Tuesday, October 23, 2012

I don’t like to imagine my loved ones having sex, yet an image will flash by if for some reason I’m thinking about such things—the conception of a grandchild for example. But watching people having sex in a pornographic movie doesn’t bother me. Those films I have seen make no pretence that love is involved. It would be offensive if they did, perhaps even sacrilegious.

In my life, I have worried about many things that turned out be completely foolish. One was that after my first pregnancy ended in a miscarriage, I wouldn’t be able to have babies. I went to an obstetrician who gave me a chart and thermometer. On the day the chart indicated, Bill and I made love. I don’t think it was perfunctory, bit I can’t really remember. I brought the chart back to the doctor. Bingo, Ernie had been conceived. I know the day, even the hour. My brother’s wife did have trouble getting pregnant and used the same kind of chart. My nephew was conceived on a day my brother had the flu and they had houseguests. No child was ever loved more. I know of no better example of the intersection of the sacred and the profane.

Once when I was in my late forties I missed a period. I was worried; Bill was desperate. Having children had been hard on him. He loved them and enjoyed their company, but as he grew older he worried about them more and more to the point where it seemed like a mental illness. The great tragedy of his parents’ lives and his was the traumatic birth of his younger brother, ever after not only severely retarded but violent. Bill said to me, “I know how you feel, that you couldn’t have an abortion.” I went down cellar and paced and wept and agonized. Finally I came upstairs and told him that if I were pregnant, I would have an abortion. As it turned out, I was only beginning menopause and so never had to go through with my promise. I will never know if I could have gone through with it.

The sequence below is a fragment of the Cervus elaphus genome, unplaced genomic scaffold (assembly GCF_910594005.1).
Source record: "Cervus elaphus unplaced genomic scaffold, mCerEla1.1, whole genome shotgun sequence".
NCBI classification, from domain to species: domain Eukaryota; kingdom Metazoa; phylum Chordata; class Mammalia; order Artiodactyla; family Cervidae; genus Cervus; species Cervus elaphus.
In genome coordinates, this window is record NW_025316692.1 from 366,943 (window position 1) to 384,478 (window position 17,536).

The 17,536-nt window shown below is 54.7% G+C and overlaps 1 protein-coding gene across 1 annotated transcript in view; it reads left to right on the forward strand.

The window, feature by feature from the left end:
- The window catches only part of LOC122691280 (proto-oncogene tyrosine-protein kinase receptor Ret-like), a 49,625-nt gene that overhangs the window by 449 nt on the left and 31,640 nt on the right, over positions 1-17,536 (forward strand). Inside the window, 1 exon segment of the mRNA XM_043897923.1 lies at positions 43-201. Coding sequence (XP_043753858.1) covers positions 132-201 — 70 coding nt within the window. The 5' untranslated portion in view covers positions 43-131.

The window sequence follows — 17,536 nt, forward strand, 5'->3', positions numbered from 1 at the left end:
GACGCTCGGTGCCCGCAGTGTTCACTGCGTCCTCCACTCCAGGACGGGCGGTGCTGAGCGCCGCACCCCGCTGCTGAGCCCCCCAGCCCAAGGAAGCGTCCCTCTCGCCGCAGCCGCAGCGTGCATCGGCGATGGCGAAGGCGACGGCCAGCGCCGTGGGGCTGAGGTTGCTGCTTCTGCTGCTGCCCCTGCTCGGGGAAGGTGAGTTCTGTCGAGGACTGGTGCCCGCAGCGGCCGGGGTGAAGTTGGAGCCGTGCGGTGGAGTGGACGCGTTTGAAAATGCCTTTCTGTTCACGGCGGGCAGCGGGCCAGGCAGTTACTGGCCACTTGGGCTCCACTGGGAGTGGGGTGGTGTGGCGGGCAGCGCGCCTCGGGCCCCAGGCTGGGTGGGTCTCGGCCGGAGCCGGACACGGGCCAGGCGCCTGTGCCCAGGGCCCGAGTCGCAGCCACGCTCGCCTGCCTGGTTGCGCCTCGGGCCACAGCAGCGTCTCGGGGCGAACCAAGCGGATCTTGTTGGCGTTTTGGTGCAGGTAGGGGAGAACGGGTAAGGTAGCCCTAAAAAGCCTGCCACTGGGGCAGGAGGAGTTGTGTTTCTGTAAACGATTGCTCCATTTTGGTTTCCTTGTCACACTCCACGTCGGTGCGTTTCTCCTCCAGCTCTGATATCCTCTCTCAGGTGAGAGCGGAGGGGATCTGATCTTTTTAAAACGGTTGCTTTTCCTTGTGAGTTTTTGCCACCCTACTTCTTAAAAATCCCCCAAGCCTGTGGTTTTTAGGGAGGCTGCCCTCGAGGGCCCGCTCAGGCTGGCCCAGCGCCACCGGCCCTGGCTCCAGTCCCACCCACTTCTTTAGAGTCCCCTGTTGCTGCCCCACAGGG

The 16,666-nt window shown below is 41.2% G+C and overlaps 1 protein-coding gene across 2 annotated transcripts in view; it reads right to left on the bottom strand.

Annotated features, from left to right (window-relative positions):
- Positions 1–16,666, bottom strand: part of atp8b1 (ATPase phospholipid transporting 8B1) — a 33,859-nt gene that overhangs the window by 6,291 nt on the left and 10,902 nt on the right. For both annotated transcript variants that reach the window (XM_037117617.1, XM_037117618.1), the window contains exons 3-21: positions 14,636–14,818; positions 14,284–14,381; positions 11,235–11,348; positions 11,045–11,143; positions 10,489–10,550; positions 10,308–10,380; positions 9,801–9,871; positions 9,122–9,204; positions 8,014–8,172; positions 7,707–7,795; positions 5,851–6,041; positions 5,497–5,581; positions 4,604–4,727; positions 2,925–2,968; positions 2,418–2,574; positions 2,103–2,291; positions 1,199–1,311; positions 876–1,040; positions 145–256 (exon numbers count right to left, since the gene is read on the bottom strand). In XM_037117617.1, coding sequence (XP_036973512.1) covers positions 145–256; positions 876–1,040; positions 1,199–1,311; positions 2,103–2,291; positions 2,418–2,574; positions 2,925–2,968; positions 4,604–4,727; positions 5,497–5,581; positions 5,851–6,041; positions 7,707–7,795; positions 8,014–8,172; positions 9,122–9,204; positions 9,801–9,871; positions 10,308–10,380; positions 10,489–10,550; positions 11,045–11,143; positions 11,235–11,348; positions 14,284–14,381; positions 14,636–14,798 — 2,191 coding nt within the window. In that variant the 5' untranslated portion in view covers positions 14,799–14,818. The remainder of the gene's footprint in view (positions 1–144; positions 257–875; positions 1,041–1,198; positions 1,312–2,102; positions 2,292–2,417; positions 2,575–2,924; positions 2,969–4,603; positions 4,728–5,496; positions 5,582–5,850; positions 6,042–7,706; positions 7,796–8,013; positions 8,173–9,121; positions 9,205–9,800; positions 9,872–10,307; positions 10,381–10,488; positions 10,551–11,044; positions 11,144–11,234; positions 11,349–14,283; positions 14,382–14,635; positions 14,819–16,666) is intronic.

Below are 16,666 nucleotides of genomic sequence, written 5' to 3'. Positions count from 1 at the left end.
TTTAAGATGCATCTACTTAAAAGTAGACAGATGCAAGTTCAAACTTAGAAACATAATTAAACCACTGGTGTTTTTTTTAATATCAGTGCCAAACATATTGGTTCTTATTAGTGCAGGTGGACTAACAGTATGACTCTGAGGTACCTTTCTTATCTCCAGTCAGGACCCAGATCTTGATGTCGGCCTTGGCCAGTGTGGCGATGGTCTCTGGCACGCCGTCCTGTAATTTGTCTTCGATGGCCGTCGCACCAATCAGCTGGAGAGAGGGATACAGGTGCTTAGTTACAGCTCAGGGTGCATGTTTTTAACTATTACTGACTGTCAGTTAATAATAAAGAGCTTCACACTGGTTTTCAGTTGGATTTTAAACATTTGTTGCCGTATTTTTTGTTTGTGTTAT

Life is complex—finding your way through it is sometimes difficult and sometimes even seems impossible. “There’s no way out but through,” as Robert Frost wrote.  And there is the advice from a Perfect Wisdom text of Buddhism: “go, go, go beyond, go thoroughly beyond.”

Saturday, October 13, 2012

With the birth of my second child, Grace, I began to connect the Presence with the holy comforter. The Greek word translated as comforter is parakletos--literally “called to one’s side.”